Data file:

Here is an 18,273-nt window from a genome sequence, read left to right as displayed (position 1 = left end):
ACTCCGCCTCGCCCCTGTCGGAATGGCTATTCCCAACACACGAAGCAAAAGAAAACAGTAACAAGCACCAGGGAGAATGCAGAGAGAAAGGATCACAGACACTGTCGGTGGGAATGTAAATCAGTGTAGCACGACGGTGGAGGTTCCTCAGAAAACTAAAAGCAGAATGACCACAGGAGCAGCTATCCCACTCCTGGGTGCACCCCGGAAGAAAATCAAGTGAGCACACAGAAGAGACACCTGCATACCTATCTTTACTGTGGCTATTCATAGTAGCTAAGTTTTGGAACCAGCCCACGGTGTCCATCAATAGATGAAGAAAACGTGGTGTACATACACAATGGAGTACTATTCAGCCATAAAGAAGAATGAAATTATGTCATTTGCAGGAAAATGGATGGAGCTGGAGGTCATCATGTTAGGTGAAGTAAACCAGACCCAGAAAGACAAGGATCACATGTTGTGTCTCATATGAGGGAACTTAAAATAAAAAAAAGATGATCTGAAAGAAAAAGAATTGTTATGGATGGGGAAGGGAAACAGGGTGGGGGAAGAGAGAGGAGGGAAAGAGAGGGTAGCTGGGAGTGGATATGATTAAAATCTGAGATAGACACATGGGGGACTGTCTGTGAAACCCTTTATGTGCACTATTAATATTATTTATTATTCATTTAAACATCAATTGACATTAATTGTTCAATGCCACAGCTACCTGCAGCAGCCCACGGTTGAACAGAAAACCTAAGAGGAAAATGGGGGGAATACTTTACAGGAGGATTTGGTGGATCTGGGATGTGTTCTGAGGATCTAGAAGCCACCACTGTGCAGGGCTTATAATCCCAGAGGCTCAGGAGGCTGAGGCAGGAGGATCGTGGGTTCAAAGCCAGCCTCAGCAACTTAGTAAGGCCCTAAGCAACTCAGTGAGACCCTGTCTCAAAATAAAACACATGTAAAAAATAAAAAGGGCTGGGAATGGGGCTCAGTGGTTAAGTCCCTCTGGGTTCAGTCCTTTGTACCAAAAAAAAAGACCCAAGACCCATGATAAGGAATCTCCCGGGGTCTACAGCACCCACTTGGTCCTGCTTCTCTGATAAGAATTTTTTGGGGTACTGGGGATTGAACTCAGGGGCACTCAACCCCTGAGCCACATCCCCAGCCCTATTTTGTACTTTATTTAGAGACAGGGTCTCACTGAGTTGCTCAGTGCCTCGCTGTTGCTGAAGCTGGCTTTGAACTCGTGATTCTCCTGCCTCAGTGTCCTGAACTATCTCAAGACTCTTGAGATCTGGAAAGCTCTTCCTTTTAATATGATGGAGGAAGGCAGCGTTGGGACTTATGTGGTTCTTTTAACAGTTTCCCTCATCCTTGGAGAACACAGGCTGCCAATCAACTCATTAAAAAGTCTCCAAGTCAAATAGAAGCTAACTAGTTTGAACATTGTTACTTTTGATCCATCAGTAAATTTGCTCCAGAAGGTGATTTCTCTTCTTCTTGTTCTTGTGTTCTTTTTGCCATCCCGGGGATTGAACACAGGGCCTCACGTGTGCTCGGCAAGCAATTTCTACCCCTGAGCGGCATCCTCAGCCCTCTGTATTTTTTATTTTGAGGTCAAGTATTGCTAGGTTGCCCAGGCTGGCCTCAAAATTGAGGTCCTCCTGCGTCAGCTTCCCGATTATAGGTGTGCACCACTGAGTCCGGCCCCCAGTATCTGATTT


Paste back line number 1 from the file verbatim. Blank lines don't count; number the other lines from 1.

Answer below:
Here is an 18,273-nt window from a genome sequence, read left to right as displayed (position 1 = left end):